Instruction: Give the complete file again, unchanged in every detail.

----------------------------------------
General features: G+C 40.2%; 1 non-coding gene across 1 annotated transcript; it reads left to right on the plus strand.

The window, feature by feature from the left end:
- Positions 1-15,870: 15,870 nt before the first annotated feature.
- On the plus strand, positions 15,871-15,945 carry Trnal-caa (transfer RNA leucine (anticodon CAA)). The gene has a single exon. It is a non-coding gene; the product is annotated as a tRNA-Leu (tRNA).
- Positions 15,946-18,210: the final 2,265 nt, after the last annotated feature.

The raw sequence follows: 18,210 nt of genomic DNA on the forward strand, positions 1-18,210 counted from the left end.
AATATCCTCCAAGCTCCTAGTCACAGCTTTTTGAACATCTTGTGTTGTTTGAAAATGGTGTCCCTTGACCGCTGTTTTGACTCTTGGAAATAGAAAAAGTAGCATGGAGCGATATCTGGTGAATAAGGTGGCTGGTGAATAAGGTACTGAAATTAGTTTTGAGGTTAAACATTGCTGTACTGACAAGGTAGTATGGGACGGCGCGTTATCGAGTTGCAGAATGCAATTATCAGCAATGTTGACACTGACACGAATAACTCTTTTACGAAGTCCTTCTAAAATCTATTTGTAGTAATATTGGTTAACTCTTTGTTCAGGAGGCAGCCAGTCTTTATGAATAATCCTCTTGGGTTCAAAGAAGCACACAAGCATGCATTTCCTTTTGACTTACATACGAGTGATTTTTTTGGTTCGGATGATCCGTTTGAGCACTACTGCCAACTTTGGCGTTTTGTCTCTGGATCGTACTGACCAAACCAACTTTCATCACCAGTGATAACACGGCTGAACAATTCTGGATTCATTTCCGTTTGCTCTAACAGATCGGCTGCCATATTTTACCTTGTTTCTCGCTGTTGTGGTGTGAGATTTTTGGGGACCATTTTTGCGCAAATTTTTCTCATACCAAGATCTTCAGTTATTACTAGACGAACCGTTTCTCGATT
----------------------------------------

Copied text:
General features: G+C 40.2%; 1 non-coding gene across 1 annotated transcript; it reads left to right on the plus strand.

The window, feature by feature from the left end:
- Positions 1-15,870: 15,870 nt before the first annotated feature.
- On the plus strand, positions 15,871-15,945 carry Trnal-caa (transfer RNA leucine (anticodon CAA)). The gene has a single exon. It is a non-coding gene; the product is annotated as a tRNA-Leu (tRNA).
- Positions 15,946-18,210: the final 2,265 nt, after the last annotated feature.

The raw sequence follows: 18,210 nt of genomic DNA on the forward strand, positions 1-18,210 counted from the left end.
AATATCCTCCAAGCTCCTAGTCACAGCTTTTTGAACATCTTGTGTTGTTTGAAAATGGTGTCCCTTGACCGCTGTTTTGACTCTTGGAAATAGAAAAAGTAGCATGGAGCGATATCTGGTGAATAAGGTGGCTGGTGAATAAGGTACTGAAATTAGTTTTGAGGTTAAACATTGCTGTACTGACAAGGTAGTATGGGACGGCGCGTTATCGAGTTGCAGAATGCAATTATCAGCAATGTTGACACTGACACGAATAACTCTTTTACGAAGTCCTTCTAAAATCTATTTGTAGTAATATTGGTTAACTCTTTGTTCAGGAGGCAGCCAGTCTTTATGAATAATCCTCTTGGGTTCAAAGAAGCACACAAGCATGCATTTCCTTTTGACTTACATACGAGTGATTTTTTTGGTTCGGATGATCCGTTTGAGCACTACTGCCAACTTTGGCGTTTTGTCTCTGGATCGTACTGACCAAACCAACTTTCATCACCAGTGATAACACGGCTGAACAATTCTGGATTCATTTCCGTTTGCTCTAACAGATCGGCTGCCATATTTTACCTTGTTTCTCGCTGTTGTGGTGTGAGATTTTTGGGGACCATTTTTGCGCAAATTTTTCTCATACCAAGATCTTCAGTTATTACTAGACGAACCGTTTCTCGATT